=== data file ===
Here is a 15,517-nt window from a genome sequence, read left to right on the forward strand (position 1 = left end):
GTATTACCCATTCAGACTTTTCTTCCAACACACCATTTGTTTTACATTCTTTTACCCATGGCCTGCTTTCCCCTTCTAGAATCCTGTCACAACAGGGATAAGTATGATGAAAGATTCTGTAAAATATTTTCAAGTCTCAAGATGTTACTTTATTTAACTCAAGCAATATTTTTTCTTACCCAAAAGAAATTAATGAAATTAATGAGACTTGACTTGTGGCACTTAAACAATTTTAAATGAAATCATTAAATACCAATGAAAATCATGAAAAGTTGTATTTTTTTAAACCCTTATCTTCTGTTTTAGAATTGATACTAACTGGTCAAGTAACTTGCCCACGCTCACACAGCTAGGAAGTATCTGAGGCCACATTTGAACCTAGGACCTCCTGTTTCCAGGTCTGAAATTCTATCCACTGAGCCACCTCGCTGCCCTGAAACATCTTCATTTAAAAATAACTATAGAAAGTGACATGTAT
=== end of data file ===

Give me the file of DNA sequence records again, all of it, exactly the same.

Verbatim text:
Here is a 15,517-nt window from a genome sequence, read left to right on the forward strand (position 1 = left end):
GTATTACCCATTCAGACTTTTCTTCCAACACACCATTTGTTTTACATTCTTTTACCCATGGCCTGCTTTCCCCTTCTAGAATCCTGTCACAACAGGGATAAGTATGATGAAAGATTCTGTAAAATATTTTCAAGTCTCAAGATGTTACTTTATTTAACTCAAGCAATATTTTTTCTTACCCAAAAGAAATTAATGAAATTAATGAGACTTGACTTGTGGCACTTAAACAATTTTAAATGAAATCATTAAATACCAATGAAAATCATGAAAAGTTGTATTTTTTTAAACCCTTATCTTCTGTTTTAGAATTGATACTAACTGGTCAAGTAACTTGCCCACGCTCACACAGCTAGGAAGTATCTGAGGCCACATTTGAACCTAGGACCTCCTGTTTCCAGGTCTGAAATTCTATCCACTGAGCCACCTCGCTGCCCTGAAACATCTTCATTTAAAAATAACTATAGAAAGTGACATGTAT